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Reviewed by:
  • Chinese Business Groups in Hong Kong and Political Change in South China, 1900-1925
  • Robert Gardella (bio)
Stephanie Po-yin Chung. Chinese Business Groups in Hong Kong and Political Change in South China, 1900-1925. St. Antony's Series. New York: St. Martin's Press, 1998. xix, 188 pp. Hardcover, ISBN 0-312-16344-4.

This tautly written, ambitious monograph addresses several significant themes in modern Chinese history. Its author (an assistant professor at Hong Kong Baptist University) grapples with, at one and the same time, the relationship between business interests and politics in the late Qing and Republican periods, political intrigues linking Hong Kong and Guangdong that involved two rival Cantonese factions as well as the Hong Kong colonial government, and the grander interplay between imperialism and pre-Leninist Chinese nationalism. Po-yin Chung's handling of the first and second of these issues, although raising a number of analytical problems, is more confident than her treatment of the third. Her study nonetheless repays careful reading, as what she has to say about politics "as a form of business investment" in early twentieth-century South China amplifies works such as John Fitzgerald's brilliant analytical tour de force, Awakened China: Politics, Culture, and Class in the Nationalist Revolution (Stanford: Stanford University Press, 1996).

Chung begins her account in provocative style by emphasizing the importance of China's first Company Law of 1904. Its enactment allegedly marked a watershed, "the guarantee of property rights not by patronage but by law" on the part of the Qing central authorities. Western governments had long before fostered an institutional separation between politics and business by recognizing the legal autonomy of business interests, thus delinking business and political "patronage." Chinese regimes over the 1911-1928 period were unfortunately too fragmented and weak to follow through on this legal precedent, thus leaving Chinese businessmen with two (not mutually exclusive) options. In treaty ports or colonial territories such as Hong Kong they could rely upon foreign protection, while operating in China itself still involved working patronage networks. In specific [End Page 413] terms, this meant that Chung's key protagonists—the Siyi and Baolan cliques of Hong Kong-based businessmen—competed to fund regional governments in Guangdong that were linked to rival Canton and Peking regimes with national ambitions. Although incurring obvious political and financial risks, the Cantonese habit of "investing in politics" promised high dividends in Guangdong, including control of public properties, the province's central bank, and its fiscal administration. When material incentives were insufficient, regional patriotism, culminating in the "Canton for the Cantonese" campaign of 1917 to 1923, spurred these South China merchants to action. Chung maintains that, in contrast to other British colonial subjects, Hong Kong Chinese businessmen displayed a national orientation to extra-colonial Chinese politics rather than to the Crown Colony's parochial affairs.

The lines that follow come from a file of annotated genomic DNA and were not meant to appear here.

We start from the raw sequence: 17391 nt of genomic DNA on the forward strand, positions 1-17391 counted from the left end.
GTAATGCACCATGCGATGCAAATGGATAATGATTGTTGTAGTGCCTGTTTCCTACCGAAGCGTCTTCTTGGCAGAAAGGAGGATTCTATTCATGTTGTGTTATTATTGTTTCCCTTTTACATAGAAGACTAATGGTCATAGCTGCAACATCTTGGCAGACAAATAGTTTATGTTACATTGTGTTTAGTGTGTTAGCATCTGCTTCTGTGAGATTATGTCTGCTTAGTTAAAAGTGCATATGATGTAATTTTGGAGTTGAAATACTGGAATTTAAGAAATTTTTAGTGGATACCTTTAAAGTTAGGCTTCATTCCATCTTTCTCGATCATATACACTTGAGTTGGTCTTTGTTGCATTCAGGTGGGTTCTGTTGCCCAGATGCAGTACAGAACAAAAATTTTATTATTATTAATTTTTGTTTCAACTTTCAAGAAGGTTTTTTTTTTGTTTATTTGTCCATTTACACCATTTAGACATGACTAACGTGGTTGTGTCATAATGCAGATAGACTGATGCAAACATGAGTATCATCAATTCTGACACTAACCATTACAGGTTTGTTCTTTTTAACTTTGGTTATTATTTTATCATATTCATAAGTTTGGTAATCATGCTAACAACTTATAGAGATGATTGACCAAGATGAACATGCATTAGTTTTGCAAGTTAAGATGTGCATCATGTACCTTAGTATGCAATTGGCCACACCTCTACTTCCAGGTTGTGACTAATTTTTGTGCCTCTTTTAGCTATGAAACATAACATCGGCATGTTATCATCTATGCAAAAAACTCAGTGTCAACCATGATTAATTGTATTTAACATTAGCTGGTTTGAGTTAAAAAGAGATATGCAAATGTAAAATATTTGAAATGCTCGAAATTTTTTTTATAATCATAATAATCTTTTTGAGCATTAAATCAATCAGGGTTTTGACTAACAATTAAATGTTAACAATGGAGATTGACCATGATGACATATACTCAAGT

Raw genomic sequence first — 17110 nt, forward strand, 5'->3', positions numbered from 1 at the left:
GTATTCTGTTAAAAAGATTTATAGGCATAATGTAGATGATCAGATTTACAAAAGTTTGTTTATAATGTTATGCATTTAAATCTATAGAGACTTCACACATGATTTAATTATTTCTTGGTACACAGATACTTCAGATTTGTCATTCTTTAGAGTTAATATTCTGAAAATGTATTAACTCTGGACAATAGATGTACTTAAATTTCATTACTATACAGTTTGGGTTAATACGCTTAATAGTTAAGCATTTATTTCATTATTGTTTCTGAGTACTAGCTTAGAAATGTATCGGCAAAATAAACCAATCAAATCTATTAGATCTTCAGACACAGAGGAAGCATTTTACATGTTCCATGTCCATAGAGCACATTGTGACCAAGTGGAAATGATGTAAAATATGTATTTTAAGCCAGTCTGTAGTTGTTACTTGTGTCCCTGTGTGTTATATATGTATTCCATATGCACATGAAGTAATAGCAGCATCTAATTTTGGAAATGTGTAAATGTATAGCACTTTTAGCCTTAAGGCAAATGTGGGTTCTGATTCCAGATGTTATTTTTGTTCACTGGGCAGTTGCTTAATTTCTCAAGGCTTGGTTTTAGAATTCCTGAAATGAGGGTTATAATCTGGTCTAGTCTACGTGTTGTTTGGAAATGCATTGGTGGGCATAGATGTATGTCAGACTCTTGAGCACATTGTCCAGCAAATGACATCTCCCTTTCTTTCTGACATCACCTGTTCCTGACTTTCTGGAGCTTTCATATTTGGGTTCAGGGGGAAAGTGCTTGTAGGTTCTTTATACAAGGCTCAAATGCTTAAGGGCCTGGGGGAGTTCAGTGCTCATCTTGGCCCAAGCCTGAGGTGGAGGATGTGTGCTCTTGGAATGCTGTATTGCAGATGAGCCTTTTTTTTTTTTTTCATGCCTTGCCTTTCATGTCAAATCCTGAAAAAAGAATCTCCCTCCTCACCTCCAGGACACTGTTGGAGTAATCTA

As these arguments recur from time to time in the unfolding of Chung's historical narrative, they require some comment here. It is not at all clear that the 1904 Company Law did in fact constitute a true milestone in state-business relations in twentieth-century China. William Kirby argued in a groundbreaking article published four years ago that modern Chinese governments sought to use this and subsequent laws both to promote and to control modern enterprises; most private enterprises in fact sought to avoid official registration as corporations under Chinese law.1 Second, without getting bogged down in the debate over "civil society" that Chung alludes to, her analysis overstates the extent to which business and politics were ever really divorced in the West itself, let alone China. More importantly, the dichotomizing of patronage versus law ignores both a nascent modern legal culture in early twentieth-century China and a vigorous vernacular tradition of customary law that continued to inform business transactions.2 Finally, while a strong case is made that certain Hong Kong Chinese business groups did focus on Chinese national affairs—possibly to the detriment of Hong Kong's own political maturation—comparisons with other British colonies could be made more explicit. Singapore certainly suggests itself, yet Singapore's Chinese business elites frequently displayed a fervent concern with China's national...


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